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Innovating the Business of Plastics
The Great Simplification #89 with Sian Sutherland
Decades ago, the world’s attitude towards plastics was exemplified in the 1967 film ‘The Graduate’ where the young Benjamin Braddock was given advice to go into one shiny, new, and promising industry: plastics. Today, plastics have become an omnipresent part of modern life and have created an overwhelming waste issue and threat to human health.
This week, I’m pleased to be joined by Sian Sutherland, a leader in the movement towards reducing the overconsumption of plastic and its waste. The modern era is dependent on fossil fuels for many reasons - one of the most covertly ubiquitous ones being plastic. Everyday we are surrounded by it - encasing our food, woven in the threads of our clothes, and even permeating into the water that we drink. Simultaneously, more and more human health and environmental consequences of plastic pollution are being discovered, calling for the need to be more thoughtful in the way we use this indestructible material.
Sian Sutherland is Co-founder of A Plastic Planet, one of the most recognised and respected organizations tackling the plastic crisis. More recently, she also co-founded PlasticFree, the first materials and systems solutions platform, empowering the 160m global creatives to design waste out at the source. Sian was awarded the Female Marketer of the Year, Entrepreneur of the Year, and British Inventor of the Year. In 2023 at the UN Plastics Treaty negotiations (INC2), in partnership with Plastic Soup Foundation, A Plastic Planet launched the Plastic Health Council, bringing expert scientists to the negotiating process with the irrefutable proof of plastic chemicals impact on human health.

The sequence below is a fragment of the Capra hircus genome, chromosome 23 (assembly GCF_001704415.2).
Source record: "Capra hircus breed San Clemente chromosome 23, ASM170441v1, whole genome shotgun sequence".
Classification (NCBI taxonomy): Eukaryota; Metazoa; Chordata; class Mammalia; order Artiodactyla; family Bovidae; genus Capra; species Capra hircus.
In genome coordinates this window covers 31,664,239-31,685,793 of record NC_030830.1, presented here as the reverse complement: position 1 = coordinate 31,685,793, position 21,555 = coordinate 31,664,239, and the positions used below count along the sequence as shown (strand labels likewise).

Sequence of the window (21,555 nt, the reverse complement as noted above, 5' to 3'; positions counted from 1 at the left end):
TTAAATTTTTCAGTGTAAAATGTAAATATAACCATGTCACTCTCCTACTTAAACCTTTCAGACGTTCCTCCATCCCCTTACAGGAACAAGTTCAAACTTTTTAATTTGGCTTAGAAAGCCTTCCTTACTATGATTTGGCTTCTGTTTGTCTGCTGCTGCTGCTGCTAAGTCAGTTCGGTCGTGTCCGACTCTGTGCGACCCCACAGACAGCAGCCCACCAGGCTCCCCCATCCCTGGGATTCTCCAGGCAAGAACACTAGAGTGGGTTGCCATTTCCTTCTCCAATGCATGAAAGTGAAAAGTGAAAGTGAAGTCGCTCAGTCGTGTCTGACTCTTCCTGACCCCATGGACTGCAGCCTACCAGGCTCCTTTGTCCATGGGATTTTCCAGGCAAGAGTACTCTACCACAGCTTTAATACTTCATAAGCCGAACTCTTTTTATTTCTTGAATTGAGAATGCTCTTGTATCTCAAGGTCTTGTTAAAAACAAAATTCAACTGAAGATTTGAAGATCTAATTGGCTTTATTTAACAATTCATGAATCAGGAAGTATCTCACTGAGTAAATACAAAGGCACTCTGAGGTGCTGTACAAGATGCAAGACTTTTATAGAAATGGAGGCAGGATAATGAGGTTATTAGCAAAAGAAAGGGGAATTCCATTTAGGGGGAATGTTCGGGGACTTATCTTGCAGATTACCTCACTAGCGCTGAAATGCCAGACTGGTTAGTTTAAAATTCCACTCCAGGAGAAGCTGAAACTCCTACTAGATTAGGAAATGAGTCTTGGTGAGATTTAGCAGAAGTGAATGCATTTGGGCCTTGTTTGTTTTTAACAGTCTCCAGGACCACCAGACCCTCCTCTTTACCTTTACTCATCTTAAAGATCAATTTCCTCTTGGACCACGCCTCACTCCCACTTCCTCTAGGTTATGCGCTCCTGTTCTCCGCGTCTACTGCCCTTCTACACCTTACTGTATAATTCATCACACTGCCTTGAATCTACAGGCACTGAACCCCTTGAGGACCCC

How do we begin to break off this addiction to the convenience and utility of plastics? How does this connect to the larger implications of a society embedded in a linear, consumption based system dependent on growth? What role can industry, governments, and individuals each play in creating structural shifts to reduce our reliance on plastic - and ultimately return to a slower, more circular way of life?
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In case you missed it…
Last week, Professor Robert Sapolsky joined me to discuss the structure of the human brain and its implication on behavior and our ability to change. Dr. Sapolsky also unpacked how the innate quality of a biological organism shaped by evolution and the surrounding environment - meaning all animals, including humans - leads him to believe that there is no such thing as free will, at least how we think about it today. How can our species manage the mismatch of our evolutionary biology with our modern day challenges - and navigate through a ‘determined’ future?
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